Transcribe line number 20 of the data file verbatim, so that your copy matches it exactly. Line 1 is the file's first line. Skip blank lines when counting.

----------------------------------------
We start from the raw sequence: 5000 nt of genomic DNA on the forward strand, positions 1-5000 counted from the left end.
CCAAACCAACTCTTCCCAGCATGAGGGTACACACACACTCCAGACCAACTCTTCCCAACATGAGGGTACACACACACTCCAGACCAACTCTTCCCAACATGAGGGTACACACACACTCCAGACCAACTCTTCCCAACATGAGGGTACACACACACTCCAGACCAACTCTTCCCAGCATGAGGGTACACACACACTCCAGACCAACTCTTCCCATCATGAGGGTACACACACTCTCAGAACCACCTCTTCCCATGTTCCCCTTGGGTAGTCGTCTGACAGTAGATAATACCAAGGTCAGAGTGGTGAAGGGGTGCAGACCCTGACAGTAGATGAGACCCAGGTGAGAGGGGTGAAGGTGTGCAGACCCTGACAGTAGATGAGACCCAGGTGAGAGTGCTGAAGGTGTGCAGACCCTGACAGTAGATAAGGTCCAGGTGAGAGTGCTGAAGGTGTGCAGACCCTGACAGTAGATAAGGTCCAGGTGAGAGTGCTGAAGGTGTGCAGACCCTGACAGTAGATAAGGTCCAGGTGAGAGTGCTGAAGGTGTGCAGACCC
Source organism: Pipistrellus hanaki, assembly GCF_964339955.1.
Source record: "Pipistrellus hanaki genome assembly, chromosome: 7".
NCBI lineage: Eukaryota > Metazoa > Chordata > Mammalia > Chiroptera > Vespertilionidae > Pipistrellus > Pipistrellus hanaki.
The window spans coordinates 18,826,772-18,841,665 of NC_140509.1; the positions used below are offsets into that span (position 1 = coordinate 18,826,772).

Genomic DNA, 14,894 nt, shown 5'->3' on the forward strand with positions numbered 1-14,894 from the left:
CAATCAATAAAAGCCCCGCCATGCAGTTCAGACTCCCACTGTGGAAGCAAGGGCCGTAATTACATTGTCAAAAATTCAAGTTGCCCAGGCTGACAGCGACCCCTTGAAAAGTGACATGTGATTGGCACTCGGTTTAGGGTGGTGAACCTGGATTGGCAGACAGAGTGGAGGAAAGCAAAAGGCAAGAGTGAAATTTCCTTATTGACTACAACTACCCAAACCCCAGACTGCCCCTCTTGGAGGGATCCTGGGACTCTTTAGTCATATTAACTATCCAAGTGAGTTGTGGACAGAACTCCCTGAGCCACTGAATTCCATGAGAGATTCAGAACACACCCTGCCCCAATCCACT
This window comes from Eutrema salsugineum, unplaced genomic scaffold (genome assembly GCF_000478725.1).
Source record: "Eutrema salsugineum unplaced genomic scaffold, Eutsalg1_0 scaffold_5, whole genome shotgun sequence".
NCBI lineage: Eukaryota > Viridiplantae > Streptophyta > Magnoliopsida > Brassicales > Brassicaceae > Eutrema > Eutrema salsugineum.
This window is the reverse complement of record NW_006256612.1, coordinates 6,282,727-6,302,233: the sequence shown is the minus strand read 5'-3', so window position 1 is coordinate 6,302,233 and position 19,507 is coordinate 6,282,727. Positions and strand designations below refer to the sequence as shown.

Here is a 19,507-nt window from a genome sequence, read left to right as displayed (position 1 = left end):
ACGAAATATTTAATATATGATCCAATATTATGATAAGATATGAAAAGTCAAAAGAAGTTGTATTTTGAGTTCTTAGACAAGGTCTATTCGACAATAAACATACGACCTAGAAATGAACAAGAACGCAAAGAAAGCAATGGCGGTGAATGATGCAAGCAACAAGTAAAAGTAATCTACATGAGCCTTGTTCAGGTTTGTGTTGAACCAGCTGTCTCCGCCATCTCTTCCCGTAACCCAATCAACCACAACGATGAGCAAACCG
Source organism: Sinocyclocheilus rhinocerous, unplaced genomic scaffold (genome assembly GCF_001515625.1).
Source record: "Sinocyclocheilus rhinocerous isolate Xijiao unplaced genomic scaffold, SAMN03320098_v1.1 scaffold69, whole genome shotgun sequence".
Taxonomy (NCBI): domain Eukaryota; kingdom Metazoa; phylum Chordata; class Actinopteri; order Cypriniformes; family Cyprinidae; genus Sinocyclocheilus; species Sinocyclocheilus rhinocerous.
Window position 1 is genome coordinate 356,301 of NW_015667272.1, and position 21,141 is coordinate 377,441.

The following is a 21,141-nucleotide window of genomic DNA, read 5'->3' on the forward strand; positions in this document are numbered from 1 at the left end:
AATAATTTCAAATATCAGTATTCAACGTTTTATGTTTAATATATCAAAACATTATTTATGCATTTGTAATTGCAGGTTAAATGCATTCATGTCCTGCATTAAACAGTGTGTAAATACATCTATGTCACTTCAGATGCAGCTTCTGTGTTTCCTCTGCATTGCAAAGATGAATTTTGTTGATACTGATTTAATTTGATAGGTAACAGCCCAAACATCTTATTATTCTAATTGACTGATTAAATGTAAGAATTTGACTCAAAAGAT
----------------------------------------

AATAATTTCAAATATCAGTATTCAACGTTTTATGTTTAATATATCAAAACATTATTTATGCATTTGTAATTGCAGGTTAAATGCATTCATGTCCTGCATTAAACAGTGTGTAAATACATCTATGTCACTTCAGATGCAGCTTCTGTGTTTCCTCTGCATTGCAAAGATGAATTTTGTTGATACTGATTTAATTTGATAGGTAACAGCCCAAACATCTTATTATTCTAATTGACTGATTAAATGTAAGAATTTGACTCAAAAGAT